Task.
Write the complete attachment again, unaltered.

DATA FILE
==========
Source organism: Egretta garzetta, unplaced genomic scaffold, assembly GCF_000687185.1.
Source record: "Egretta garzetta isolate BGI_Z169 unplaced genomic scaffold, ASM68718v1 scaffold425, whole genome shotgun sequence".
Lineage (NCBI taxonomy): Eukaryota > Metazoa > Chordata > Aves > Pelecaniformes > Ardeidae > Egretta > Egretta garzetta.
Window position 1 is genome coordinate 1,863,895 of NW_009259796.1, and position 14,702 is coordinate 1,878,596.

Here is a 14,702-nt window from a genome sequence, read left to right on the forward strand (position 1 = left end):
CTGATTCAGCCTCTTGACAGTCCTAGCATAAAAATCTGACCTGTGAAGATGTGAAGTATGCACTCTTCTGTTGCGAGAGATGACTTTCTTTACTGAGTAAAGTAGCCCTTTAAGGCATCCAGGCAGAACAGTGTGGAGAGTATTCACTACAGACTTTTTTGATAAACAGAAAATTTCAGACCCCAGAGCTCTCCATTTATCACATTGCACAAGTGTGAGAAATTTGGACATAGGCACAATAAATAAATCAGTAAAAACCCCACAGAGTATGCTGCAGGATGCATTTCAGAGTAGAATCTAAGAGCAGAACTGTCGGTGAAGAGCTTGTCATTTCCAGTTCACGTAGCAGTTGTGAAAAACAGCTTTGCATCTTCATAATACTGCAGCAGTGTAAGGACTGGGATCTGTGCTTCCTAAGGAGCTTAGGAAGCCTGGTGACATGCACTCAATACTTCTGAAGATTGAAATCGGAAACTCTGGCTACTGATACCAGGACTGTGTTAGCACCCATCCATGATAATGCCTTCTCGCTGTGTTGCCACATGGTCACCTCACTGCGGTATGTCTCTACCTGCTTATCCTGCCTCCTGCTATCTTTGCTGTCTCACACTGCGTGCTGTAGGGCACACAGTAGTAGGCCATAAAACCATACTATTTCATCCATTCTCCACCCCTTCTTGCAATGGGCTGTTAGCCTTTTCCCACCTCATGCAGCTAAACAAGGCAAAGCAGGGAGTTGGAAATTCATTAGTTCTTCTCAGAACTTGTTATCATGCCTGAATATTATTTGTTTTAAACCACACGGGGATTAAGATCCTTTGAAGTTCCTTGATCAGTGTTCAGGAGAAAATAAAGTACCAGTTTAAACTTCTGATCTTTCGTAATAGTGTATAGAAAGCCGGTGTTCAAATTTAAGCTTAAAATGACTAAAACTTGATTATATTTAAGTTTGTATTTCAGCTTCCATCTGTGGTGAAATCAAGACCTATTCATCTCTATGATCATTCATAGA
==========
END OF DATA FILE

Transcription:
Source organism: Egretta garzetta, unplaced genomic scaffold, assembly GCF_000687185.1.
Source record: "Egretta garzetta isolate BGI_Z169 unplaced genomic scaffold, ASM68718v1 scaffold425, whole genome shotgun sequence".
Lineage (NCBI taxonomy): Eukaryota > Metazoa > Chordata > Aves > Pelecaniformes > Ardeidae > Egretta > Egretta garzetta.
Window position 1 is genome coordinate 1,863,895 of NW_009259796.1, and position 14,702 is coordinate 1,878,596.

Here is a 14,702-nt window from a genome sequence, read left to right on the forward strand (position 1 = left end):
CTGATTCAGCCTCTTGACAGTCCTAGCATAAAAATCTGACCTGTGAAGATGTGAAGTATGCACTCTTCTGTTGCGAGAGATGACTTTCTTTACTGAGTAAAGTAGCCCTTTAAGGCATCCAGGCAGAACAGTGTGGAGAGTATTCACTACAGACTTTTTTGATAAACAGAAAATTTCAGACCCCAGAGCTCTCCATTTATCACATTGCACAAGTGTGAGAAATTTGGACATAGGCACAATAAATAAATCAGTAAAAACCCCACAGAGTATGCTGCAGGATGCATTTCAGAGTAGAATCTAAGAGCAGAACTGTCGGTGAAGAGCTTGTCATTTCCAGTTCACGTAGCAGTTGTGAAAAACAGCTTTGCATCTTCATAATACTGCAGCAGTGTAAGGACTGGGATCTGTGCTTCCTAAGGAGCTTAGGAAGCCTGGTGACATGCACTCAATACTTCTGAAGATTGAAATCGGAAACTCTGGCTACTGATACCAGGACTGTGTTAGCACCCATCCATGATAATGCCTTCTCGCTGTGTTGCCACATGGTCACCTCACTGCGGTATGTCTCTACCTGCTTATCCTGCCTCCTGCTATCTTTGCTGTCTCACACTGCGTGCTGTAGGGCACACAGTAGTAGGCCATAAAACCATACTATTTCATCCATTCTCCACCCCTTCTTGCAATGGGCTGTTAGCCTTTTCCCACCTCATGCAGCTAAACAAGGCAAAGCAGGGAGTTGGAAATTCATTAGTTCTTCTCAGAACTTGTTATCATGCCTGAATATTATTTGTTTTAAACCACACGGGGATTAAGATCCTTTGAAGTTCCTTGATCAGTGTTCAGGAGAAAATAAAGTACCAGTTTAAACTTCTGATCTTTCGTAATAGTGTATAGAAAGCCGGTGTTCAAATTTAAGCTTAAAATGACTAAAACTTGATTATATTTAAGTTTGTATTTCAGCTTCCATCTGTGGTGAAATCAAGACCTATTCATCTCTATGATCATTCATAGA